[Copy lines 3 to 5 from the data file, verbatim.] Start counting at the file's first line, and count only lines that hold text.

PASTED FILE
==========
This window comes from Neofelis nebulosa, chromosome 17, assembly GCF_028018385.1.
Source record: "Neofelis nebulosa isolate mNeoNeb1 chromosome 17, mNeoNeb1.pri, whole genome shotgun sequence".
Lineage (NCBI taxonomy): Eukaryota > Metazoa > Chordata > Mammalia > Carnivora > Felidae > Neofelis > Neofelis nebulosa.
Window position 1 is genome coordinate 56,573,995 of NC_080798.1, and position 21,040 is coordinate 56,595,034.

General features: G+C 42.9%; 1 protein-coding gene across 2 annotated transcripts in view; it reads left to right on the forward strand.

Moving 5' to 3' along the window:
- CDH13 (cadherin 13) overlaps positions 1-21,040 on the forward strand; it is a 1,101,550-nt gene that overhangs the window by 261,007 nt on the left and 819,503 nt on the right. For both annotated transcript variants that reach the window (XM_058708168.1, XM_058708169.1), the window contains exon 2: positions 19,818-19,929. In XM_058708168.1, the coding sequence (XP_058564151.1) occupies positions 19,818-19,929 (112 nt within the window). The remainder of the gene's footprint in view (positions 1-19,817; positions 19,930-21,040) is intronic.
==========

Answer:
Lineage (NCBI taxonomy): Eukaryota > Metazoa > Chordata > Mammalia > Carnivora > Felidae > Neofelis > Neofelis nebulosa.
Window position 1 is genome coordinate 56,573,995 of NC_080798.1, and position 21,040 is coordinate 56,595,034.

General features: G+C 42.9%; 1 protein-coding gene across 2 annotated transcripts in view; it reads left to right on the forward strand.